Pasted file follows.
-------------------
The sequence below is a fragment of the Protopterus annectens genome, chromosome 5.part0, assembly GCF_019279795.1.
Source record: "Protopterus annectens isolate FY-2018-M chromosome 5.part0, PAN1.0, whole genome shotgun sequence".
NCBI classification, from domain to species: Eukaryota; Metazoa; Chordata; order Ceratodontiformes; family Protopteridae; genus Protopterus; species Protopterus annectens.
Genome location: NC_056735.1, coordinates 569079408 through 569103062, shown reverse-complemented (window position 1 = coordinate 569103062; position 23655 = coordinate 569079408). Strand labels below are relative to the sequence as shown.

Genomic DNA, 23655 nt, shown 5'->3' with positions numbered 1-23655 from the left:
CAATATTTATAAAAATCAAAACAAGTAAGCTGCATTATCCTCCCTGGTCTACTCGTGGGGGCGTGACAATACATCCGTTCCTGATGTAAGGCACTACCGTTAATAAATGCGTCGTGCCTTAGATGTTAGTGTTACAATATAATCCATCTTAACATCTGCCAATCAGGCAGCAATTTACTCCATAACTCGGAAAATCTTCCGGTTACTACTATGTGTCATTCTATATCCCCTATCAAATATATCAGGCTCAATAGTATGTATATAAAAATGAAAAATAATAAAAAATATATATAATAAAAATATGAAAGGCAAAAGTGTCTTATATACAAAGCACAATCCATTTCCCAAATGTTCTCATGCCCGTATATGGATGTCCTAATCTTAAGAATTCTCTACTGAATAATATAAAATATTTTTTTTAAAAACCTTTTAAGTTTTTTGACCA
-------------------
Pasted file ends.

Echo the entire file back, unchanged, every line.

The sequence below is a fragment of the Protopterus annectens genome, chromosome 5.part0, assembly GCF_019279795.1.
Source record: "Protopterus annectens isolate FY-2018-M chromosome 5.part0, PAN1.0, whole genome shotgun sequence".
NCBI classification, from domain to species: Eukaryota; Metazoa; Chordata; order Ceratodontiformes; family Protopteridae; genus Protopterus; species Protopterus annectens.
Genome location: NC_056735.1, coordinates 569079408 through 569103062, shown reverse-complemented (window position 1 = coordinate 569103062; position 23655 = coordinate 569079408). Strand labels below are relative to the sequence as shown.

Genomic DNA, 23655 nt, shown 5'->3' with positions numbered 1-23655 from the left:
CAATATTTATAAAAATCAAAACAAGTAAGCTGCATTATCCTCCCTGGTCTACTCGTGGGGGCGTGACAATACATCCGTTCCTGATGTAAGGCACTACCGTTAATAAATGCGTCGTGCCTTAGATGTTAGTGTTACAATATAATCCATCTTAACATCTGCCAATCAGGCAGCAATTTACTCCATAACTCGGAAAATCTTCCGGTTACTACTATGTGTCATTCTATATCCCCTATCAAATATATCAGGCTCAATAGTATGTATATAAAAATGAAAAATAATAAAAAATATATATAATAAAAATATGAAAGGCAAAAGTGTCTTATATACAAAGCACAATCCATTTCCCAAATGTTCTCATGCCCGTATATGGATGTCCTAATCTTAAGAATTCTCTACTGAATAATATAAAATATTTTTTTTAAAAACCTTTTAAGTTTTTTGACCA